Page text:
It’s a pattern we’ve seen first-hand at Foothills. When the interim task force was preparing our application for interim ministry this spring, we invited comment from the entire congregation, and made especially sure to poll current and former members of the various committees and the Board. The lay leaders with first-hand experience doing the work of the church (and our ministers, too) all listed an updated governance structure as one of the most important issues our church needed help with. And so, we chose an interim minister with proven expertise in – among other things – helping large churches implement policy governance.

But what exactly is policy governance? If you ask Rev. Keyes, he’ll tell you that it’s a democratic process that unleashes creativity in churches. If you ask Rev. Eller-Isaacs, he’ll describe it as “a radical separation of means and ends.” It might require a slightly less pithy answer, though, to satisfy those of you still reading this far along.

In policy governance, the board and congregation work to clearly state the church’s values and mission, and decide what specific outcomes the church’s work should produce. These outcomes are the “ends” that Rob Eller-Isaacs was referring to. A board in policy governance has the task of drafting and continuously refining policies that state the impact the church seeks to have on the world, define how progress towards those goals should be measured, clarify how the organization should be structured in pursuit of those goals, and establish some limitations on the ways those goals can be pursued.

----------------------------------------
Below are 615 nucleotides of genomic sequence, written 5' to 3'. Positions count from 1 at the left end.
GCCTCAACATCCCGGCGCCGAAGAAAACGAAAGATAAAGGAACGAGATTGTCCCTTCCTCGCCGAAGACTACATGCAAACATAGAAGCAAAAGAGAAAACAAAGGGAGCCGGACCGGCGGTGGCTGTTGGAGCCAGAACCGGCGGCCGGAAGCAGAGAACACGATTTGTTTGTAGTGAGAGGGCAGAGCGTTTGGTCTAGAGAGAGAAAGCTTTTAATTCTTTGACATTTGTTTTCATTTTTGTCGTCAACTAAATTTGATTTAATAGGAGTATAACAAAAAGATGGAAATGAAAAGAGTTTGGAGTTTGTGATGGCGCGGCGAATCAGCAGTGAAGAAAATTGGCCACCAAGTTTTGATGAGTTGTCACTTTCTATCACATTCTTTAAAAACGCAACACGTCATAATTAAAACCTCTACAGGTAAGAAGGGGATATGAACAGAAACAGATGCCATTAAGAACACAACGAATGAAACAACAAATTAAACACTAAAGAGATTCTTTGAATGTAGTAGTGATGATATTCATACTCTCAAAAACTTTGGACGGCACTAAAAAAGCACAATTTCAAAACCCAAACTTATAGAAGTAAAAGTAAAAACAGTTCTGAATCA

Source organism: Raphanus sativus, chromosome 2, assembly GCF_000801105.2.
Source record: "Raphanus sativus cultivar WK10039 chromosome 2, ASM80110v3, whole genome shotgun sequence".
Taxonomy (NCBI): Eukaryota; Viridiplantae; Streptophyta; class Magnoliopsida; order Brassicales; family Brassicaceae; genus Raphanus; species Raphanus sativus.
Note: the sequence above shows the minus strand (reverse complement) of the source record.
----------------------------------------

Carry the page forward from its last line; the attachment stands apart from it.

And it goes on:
On the other side of the spectrum in Rob Eller-Isaacs’ definition, the “means” are the methods used to pursue those ends, and they are the domain of the ministers and staff of the church. The board places final responsibility for the success or failure of its goals on the “executive,” which is typically the senior minister, or sometimes a small team including, for example, the ministers and church administrator. Once the board has defined the goals the executive is responsible for achieving (and placed whatever restrictions it deems necessary upon those efforts) it allows the executive or executive team the freedom to decide on the means it will employ to succeed.